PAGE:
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I want a certain action to happen when a user has visited X pages of a site

Do I have to store the counter externally (in a txt file or db)?

I can't think of a way to set the counter to 0, then increment it each page load. The counter would always get reset to 0, or am I missing something obvious?

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You could do the same thing using the $_COOKIES superglobal, but I would recommend $_SESSION for accuracy and reliability. us3.php.net/manual/en/reserved.variables.cookies.php –  tj111 May 15 '09 at 16:41

6 Answers 6

up vote 11 down vote accepted

It would be pretty simple to just use $_SESSION data to store how many pages an individual has viewed.

$_SESSION['pageviews'] = ($_SESSION['pageviews']) ? $_SESSION['pageviews'] + 1 : 1;
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This doesn't seem to work, pageviews always stays at 1 –  meleyal May 14 '09 at 19:09
1  
htxt: make sure you're calling session_start() before attempting to use $_SESSION –  Frank Farmer May 14 '09 at 19:14
    
htxt: session_start() must be call before any data outputed. Data may be header sent from server, some echo or print in your code. –  Luc M May 14 '09 at 20:24
    
Could you do something similar with cookies? I'm using Wordpress, which seems to be eating my session variables –  meleyal May 14 '09 at 22:10

The simplest method would be to use PHP's session storage.

session_start();
@$_SESSION['pagecount']++;

PHP automatically sends the user a session cookie, and transparently stores the content of $_SESSION in a flat file associated with this cookie. You don't really need to roll your own solution for this problem.

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You can start a session when the user first gets to your page, and then increment the value each time the user reloads/visits subpages. Another way to do it, is to have a hidden field on every page, and retrieve its value, increment it and post it to the new page.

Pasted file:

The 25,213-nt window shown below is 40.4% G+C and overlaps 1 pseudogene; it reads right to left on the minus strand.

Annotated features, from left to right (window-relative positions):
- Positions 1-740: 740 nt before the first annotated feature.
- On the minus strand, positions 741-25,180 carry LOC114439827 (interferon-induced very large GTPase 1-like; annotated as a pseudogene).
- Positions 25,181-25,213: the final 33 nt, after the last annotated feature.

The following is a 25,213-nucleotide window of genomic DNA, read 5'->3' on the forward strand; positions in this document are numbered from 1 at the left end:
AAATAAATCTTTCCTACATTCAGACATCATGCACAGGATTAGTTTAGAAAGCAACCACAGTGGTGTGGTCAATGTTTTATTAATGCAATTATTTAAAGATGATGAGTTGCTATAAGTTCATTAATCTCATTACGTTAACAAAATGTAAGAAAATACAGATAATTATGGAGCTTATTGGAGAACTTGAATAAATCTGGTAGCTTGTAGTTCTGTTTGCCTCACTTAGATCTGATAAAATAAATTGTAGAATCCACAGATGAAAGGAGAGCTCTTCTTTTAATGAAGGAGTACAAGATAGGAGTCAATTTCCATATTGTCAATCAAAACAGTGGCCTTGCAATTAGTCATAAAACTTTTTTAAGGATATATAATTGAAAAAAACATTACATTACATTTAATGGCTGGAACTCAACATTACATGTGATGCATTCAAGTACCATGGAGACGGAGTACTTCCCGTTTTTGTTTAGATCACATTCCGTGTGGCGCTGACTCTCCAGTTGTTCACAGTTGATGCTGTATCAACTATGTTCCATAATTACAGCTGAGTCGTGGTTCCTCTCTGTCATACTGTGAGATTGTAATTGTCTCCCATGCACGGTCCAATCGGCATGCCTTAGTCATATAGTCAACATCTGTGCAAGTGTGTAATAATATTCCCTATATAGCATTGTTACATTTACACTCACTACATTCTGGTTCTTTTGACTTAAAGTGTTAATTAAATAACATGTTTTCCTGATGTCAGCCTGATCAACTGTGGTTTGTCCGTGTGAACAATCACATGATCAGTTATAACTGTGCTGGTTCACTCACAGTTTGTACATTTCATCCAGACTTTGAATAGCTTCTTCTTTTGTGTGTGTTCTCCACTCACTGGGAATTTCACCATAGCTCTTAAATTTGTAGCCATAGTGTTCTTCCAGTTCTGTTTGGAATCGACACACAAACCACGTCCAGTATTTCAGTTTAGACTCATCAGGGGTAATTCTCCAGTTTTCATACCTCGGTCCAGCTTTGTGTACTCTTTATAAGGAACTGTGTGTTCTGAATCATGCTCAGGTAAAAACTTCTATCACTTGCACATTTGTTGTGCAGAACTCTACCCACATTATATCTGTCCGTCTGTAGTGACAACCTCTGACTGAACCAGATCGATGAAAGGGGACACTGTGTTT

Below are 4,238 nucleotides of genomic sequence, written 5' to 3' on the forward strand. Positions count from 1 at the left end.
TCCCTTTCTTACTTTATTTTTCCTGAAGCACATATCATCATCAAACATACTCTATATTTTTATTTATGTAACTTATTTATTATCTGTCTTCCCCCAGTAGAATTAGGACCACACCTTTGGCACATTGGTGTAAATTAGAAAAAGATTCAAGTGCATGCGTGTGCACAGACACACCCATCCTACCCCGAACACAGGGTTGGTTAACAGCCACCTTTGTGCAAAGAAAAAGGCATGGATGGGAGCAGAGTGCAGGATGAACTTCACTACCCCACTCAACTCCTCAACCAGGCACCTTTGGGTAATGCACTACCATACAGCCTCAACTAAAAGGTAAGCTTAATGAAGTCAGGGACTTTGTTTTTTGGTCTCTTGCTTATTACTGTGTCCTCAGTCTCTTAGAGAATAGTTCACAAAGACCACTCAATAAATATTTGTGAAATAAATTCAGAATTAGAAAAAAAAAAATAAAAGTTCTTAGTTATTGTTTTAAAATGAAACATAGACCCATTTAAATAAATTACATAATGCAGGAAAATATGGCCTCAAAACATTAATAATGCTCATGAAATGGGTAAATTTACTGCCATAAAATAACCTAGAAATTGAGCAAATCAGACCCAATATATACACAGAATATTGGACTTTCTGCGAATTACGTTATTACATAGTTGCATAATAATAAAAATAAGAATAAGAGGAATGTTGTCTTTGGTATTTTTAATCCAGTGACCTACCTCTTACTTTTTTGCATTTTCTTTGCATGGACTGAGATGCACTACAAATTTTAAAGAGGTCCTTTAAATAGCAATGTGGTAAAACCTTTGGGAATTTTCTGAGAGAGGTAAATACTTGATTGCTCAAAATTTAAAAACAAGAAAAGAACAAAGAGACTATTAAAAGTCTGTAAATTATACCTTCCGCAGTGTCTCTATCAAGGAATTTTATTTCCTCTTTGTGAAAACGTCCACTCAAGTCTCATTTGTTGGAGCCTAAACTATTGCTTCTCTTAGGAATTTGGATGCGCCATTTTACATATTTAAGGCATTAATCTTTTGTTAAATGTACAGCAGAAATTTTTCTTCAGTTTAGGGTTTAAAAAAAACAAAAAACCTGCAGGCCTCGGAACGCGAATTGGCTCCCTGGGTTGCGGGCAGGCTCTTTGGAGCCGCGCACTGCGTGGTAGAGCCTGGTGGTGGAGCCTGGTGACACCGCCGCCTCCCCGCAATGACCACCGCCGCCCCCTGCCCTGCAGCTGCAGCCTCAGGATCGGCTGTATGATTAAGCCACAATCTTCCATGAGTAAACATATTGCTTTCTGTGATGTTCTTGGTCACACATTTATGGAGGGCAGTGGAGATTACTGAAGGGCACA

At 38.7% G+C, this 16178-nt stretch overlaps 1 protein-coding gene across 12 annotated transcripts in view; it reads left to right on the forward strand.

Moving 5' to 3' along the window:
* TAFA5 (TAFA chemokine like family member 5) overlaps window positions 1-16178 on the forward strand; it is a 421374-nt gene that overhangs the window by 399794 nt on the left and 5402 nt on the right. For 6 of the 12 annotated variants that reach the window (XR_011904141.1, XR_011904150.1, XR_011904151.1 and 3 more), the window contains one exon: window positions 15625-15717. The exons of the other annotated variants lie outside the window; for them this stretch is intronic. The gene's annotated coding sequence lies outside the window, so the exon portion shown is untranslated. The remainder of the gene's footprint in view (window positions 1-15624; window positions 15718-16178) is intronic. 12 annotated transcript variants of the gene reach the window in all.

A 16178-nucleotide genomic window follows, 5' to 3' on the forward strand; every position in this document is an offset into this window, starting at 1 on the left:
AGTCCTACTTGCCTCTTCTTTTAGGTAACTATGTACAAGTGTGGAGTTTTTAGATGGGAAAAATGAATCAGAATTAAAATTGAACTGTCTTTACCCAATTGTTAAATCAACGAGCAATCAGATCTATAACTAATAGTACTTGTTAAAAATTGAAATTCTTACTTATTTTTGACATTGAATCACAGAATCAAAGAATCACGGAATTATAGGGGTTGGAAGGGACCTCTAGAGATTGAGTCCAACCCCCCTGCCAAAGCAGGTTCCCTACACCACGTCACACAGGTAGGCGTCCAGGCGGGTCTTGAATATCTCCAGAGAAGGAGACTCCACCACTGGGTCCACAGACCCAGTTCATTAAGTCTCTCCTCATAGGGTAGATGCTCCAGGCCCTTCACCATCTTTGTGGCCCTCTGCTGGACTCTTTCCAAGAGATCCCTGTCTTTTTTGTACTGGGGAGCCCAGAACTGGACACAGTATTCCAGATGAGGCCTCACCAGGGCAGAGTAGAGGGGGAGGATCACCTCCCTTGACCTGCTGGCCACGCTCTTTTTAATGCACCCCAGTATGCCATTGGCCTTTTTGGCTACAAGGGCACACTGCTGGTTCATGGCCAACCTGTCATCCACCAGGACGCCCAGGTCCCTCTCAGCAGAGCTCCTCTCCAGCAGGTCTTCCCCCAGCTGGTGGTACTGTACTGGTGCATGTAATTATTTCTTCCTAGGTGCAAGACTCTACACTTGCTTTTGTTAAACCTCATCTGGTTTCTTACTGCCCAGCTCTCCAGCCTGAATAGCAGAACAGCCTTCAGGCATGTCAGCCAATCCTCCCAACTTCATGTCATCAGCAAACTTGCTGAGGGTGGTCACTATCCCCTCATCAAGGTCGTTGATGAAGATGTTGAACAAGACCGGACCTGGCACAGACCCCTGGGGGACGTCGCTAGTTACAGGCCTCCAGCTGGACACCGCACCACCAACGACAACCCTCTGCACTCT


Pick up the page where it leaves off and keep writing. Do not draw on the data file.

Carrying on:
<input type="hidden" value="2" id="blabla" />
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2  
Your second method only works if every click is a POST, and breaks if the user reloads a page, opens multiple pages in separate tabs, hits the back button, etc. –  Frank Farmer May 14 '09 at 18:53
    
Yep, that is true. :P –  Arve Systad May 14 '09 at 19:03

The short answer is yes, you do have to save this externally because php (by default) has a zero memory persistence policy. This means basically that once your php script has run there's nothing left in memory.

For a low traffic site you might want to think about a simple txt file where you read, increment and write. For a higher traffic site a very simple mysql table might work.

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Do you already have a way of determining who a user is (like a username & password), even if they leave the site and come back another day? Or are you just interested in tracking the number of pages a visitor sees, and doing something special on the xth page viewed.

If it's the second, you already have a session variable where you can store the counter.

$_SESSION['views'] = $_SESSION['views'] + 1
if($_SESSION['views'] == x) ...
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you would use an if statement to check if it is already set;

if( isset($count) )
{
   $count = $count + 1;
}
else
{
   $count = 1;
}

You can also use the get method to put the count in the URL so that you dont have to write the count to a file or database.

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Putting the count in the URL doesn't work if the user hits the back button or opens multiple tabs, and causes duplicate content issues for search-engine purposes. –  Frank Farmer May 14 '09 at 18:54
    
True. I didnt think about that. –  Josh Curren May 14 '09 at 19:04

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